if she were a white male, people would be drooling over what she accomplished against tremendous odds. Shes not a white male, sooo..-----------Agree. She's a Democrat. A woman. Small. Old. Italian. Catholic. More than enough to arouse the hatred of many. Those who follow the lead of professional haters find security in being part of a gang.

And the pope agrees with her: "VATICAN CITY (CNS) -- Pope Benedict XVI and other church leaders said it was the moral responsibility of nations to guarantee access to health care for all of their citizens, regardless of social and economic status or their ability to pay."Access to adequate medical attention, the pope said in a written message Nov. 18, was one of the "inalienable rights" of man." [and it goes without saying, woman]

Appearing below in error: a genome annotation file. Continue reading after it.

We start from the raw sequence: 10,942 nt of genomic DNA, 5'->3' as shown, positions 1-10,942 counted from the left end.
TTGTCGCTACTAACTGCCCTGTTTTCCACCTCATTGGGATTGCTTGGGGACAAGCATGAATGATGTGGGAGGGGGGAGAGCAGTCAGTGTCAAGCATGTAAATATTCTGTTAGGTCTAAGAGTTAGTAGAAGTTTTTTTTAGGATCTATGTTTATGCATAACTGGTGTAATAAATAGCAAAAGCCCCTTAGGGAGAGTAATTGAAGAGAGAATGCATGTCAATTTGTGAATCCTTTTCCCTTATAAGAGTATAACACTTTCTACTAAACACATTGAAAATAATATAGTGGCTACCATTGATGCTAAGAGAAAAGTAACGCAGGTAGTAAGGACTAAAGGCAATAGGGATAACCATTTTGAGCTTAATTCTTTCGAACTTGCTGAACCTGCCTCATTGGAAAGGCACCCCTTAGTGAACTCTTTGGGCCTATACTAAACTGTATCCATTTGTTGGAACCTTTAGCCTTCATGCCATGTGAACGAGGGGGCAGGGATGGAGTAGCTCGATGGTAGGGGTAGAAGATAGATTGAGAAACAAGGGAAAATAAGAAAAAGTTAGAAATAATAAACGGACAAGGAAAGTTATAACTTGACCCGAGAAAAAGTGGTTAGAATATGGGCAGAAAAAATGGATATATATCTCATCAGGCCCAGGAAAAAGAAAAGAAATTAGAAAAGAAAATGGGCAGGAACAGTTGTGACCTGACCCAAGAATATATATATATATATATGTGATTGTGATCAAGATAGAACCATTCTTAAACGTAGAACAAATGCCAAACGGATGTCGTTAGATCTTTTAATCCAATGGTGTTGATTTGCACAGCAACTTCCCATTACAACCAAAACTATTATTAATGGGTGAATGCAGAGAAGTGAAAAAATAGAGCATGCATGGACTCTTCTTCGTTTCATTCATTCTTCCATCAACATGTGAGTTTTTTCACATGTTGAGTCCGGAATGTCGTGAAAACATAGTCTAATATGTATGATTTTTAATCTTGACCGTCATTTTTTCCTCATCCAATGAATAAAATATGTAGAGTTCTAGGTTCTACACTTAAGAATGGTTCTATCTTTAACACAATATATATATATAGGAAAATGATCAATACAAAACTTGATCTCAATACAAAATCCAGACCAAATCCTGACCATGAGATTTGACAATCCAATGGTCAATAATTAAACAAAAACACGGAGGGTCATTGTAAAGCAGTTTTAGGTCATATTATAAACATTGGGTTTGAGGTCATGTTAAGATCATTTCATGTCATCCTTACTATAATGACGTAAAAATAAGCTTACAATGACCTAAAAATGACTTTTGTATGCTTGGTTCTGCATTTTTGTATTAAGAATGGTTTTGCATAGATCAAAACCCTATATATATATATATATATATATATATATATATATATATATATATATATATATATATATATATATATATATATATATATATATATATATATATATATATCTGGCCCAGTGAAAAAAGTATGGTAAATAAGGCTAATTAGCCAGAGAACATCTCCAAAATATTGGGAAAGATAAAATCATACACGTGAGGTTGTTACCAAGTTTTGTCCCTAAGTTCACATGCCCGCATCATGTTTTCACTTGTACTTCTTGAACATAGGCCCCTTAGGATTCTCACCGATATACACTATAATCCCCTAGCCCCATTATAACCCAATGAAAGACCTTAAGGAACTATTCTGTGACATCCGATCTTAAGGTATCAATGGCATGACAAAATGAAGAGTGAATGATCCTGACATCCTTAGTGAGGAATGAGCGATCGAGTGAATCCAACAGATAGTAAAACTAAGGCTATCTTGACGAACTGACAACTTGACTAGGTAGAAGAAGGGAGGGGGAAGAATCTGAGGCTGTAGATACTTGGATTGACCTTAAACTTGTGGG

Would you forward that quote to Mr. Boehner?And maybe to the uSCCB?

They take the pope seriously when he agrees with them, otherwise not.

Oops, just saw this twist in the thread, after having posted above on the pope's address. Anyway, onward here or there...

All the naysayers about Nancy Pelosi, should note she gets 80% of the votes in her district [which is mine too]. Most of the naysayers couldn't get 80% of the votes in their own extended family.

For my money, there's no question sexism is responsible for much of the virulence with which Pelosi is attacked, and a lot of the content of those attacks as well. Of course, the GOP wouldn't like anyone in her position who got the job done, but the way right-wingers have made a villain out of her has been very personal. The Pelosi-haters are the extreme, but without their vitriol she might be perceived more positively by everybody else.